Artistes beg for ‘peace’ in MoBay
The call for 'peace' and a return to civility echoed repeatedly from the stage at the Dump Up Beach, in Montego Bay, on Sunday night as some of the nation's best known reggae, dancehall and gospel acts made an urgent plea for those responsible to put an end to the criminal mayhem in St James, which has spawned over 230 murders since the start of the year.
Ninja Man, the self-styled 'front teeth, gold teeth, don gorgon,' who has had a long history of spouting gun lyrics, laid the blamed for the rampant violence at the feet of lottery scammers, saying before their advent on the scene, Montego Bay was a place of peace and happiness.
"When drugs man use to run Montego Bay, every other week, another man get rich...since scammers tek over, every other week a new grave a dig," said Ninja Man, who got a rousing reception for impromptu songs like, Badness Is Not A Game and Leave it Alone.
For the entertainers with Montego Bay roots like Queen Ifrika, Hezron, Shuga, Nature, Peter Lloyd, Paul Elliott and even master of ceremony and renown dub poet/radio personality Mutabaruka, it was like a personal testimony, as they all spoke of the time when Montego Bay was the 'friendly city,' where 'good vibes' was one of its all hallmarks.
"Too many youths are being killed and it just can't continue... the youths have to wise up and realise that crime and violence only bring pain and destruction and destroy families," said recording artistes Nature, who hails from the Glendevon community. "We want back the Montego Bay that we use to love."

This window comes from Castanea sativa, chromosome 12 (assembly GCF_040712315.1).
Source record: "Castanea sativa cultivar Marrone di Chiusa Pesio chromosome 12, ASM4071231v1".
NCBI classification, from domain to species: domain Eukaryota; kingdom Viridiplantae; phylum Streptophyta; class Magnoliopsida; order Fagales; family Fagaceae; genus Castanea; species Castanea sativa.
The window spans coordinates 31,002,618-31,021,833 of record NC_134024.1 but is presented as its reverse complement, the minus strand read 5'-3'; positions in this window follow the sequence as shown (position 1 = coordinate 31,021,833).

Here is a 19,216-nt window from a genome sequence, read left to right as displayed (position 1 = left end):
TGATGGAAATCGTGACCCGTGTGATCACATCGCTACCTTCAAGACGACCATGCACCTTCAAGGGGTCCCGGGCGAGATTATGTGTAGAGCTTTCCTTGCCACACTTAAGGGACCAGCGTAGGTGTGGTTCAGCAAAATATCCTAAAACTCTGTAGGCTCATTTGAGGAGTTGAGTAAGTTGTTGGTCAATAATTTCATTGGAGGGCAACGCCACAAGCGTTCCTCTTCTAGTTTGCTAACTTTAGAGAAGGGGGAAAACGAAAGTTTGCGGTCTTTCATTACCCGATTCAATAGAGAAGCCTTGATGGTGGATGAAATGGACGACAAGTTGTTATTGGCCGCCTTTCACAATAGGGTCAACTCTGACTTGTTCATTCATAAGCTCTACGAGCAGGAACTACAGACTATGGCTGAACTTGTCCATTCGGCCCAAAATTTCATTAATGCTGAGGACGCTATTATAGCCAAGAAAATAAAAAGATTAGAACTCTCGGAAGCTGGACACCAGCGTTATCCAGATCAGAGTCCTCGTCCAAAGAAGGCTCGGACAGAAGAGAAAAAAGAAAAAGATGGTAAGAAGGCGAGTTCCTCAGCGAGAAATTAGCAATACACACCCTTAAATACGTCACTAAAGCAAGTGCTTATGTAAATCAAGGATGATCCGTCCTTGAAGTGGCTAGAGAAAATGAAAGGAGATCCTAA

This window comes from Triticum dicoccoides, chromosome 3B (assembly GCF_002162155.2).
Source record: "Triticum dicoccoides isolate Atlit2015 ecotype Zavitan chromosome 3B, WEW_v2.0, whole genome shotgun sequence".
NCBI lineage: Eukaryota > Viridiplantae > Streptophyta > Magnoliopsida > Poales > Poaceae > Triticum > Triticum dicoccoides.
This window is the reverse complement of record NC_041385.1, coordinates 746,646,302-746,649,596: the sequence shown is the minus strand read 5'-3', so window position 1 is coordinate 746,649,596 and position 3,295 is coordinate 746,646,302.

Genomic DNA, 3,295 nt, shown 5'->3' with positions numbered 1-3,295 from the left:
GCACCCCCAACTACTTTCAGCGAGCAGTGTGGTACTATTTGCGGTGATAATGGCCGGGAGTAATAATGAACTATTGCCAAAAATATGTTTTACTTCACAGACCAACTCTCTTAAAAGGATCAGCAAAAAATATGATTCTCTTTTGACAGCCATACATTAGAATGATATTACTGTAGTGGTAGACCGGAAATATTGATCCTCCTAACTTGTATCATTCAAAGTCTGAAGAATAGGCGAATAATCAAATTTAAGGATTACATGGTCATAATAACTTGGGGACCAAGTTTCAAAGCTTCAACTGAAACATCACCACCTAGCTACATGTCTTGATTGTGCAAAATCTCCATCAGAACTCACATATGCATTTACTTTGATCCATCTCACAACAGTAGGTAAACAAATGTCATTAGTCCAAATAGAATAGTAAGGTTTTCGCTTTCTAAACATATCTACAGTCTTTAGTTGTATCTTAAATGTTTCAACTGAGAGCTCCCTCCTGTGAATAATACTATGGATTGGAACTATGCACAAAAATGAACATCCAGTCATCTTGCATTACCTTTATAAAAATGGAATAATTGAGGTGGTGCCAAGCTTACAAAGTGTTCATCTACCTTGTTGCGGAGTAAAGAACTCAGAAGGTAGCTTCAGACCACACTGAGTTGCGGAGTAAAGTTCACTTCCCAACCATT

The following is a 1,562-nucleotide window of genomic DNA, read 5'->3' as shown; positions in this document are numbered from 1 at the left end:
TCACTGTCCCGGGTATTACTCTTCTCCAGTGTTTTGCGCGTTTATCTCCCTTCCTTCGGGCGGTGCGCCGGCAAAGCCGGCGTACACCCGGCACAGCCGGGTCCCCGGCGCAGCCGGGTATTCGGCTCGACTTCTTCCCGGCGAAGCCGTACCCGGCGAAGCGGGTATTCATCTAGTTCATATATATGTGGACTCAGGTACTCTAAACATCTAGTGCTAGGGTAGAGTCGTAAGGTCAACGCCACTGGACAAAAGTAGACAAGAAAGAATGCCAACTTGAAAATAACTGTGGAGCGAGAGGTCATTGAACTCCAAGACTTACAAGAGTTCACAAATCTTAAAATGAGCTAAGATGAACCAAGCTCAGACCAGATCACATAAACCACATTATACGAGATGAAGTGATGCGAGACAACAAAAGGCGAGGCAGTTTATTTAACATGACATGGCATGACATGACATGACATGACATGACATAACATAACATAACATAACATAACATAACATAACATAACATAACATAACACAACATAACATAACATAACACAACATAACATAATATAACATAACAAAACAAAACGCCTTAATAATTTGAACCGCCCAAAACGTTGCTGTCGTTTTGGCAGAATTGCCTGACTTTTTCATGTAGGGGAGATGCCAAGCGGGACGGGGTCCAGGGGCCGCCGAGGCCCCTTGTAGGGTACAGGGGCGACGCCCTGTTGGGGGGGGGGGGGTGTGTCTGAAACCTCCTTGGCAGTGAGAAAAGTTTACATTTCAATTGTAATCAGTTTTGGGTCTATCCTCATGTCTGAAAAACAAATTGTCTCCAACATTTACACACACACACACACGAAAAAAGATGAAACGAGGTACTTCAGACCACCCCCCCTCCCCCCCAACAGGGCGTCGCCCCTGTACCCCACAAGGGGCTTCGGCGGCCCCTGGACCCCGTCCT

In addition to his profound plea for 'peace,' Nature used his two-song stint to show off his fantastic talent, unleashing arguably his two biggest hits, World Peace and Revolution, with his trademark high energy, which ignited much excitement among the appreciative crowd.
For singer Paul Elliott, who lost his mother and two brothers to gun violence, he said he can feel and understand the pain of those families who have lost members to violence. He too made a strong call for the 'shottas' to put down their guns and make Montego Bay "nice again."
For artistes like Nesbeth, Wickerman and Lt Stitchie - who credited Montego Bay for giving them the proverbial 'buss' in their early career - they were appalled to know that a place known for such 'good vibes' over the years, had been allowed to become a virtual killing field, where people from Kingston are now afraid to visit.
Lt Stitchie, all but brought some members of the audience to tears, as he unleashed a song entitled, Guilty, in which he pointed out that by accepting the so-called 'small sins,' the society had gradually allowed immorality to take root, which has now lead to the criminal mayhem that is now creating havoc in Jamaica.
Artistes like Mackie Conscious and I-Wayne used their two songs to ask profound questions about injustice. In calling for a more orderly society, Mackie Conscious used his song, What If, to ask officials how they would feel if they were the ones feeling the plight of the suffering class.
I-Wayne simply stated in song, that, unless there was a move towards, 'Living in Love', the violence and pain would not go away.
While he was not on the long list of performers, Senior Superintendent of Police, Marlon Nesbeth, the commander for the St James Police division, was also on the stage, calling for an end to the hostility in the parish, so that the upcoming year would be less traumatic for residents.
"I am looking forward to a safe 2017," said Nesbeth. "I am looking forward to going into some of the communities that are now volatile to play dominoes and even drink a liquor."